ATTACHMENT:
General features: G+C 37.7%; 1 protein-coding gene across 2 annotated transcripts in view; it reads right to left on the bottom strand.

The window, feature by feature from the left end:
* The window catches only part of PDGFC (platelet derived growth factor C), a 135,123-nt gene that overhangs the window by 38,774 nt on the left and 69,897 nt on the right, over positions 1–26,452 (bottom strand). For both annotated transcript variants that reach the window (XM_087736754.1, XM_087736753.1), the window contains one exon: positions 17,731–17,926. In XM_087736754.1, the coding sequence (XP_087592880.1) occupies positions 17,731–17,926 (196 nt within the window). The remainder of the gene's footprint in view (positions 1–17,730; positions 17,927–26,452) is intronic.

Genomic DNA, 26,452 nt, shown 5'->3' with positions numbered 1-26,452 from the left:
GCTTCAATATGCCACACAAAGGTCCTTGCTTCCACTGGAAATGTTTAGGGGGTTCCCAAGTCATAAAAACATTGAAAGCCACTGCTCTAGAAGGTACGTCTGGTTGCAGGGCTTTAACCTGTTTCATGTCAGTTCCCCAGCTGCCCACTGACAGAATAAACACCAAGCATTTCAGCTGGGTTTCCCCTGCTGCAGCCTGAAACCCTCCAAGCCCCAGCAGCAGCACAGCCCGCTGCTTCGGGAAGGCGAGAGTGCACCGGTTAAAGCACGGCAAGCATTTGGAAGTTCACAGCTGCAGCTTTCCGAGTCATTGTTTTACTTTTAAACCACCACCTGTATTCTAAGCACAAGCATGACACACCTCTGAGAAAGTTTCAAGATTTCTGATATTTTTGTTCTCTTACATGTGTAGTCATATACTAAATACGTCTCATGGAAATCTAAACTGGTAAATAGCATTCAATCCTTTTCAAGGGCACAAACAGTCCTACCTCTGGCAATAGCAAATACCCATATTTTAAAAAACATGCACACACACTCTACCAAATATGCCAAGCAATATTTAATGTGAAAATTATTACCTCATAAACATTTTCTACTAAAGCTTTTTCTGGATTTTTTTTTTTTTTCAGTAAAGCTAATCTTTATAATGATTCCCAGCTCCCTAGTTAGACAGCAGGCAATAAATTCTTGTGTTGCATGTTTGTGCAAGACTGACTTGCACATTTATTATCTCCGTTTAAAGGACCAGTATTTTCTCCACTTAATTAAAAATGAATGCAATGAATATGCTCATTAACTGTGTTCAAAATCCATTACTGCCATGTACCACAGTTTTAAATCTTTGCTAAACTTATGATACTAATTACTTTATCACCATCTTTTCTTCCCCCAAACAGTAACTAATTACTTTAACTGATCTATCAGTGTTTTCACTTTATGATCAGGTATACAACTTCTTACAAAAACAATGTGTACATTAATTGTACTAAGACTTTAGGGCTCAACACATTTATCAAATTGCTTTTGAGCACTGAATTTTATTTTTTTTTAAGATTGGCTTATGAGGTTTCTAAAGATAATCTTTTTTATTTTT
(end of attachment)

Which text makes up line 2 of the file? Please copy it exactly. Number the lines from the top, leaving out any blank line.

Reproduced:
The window, feature by feature from the left end: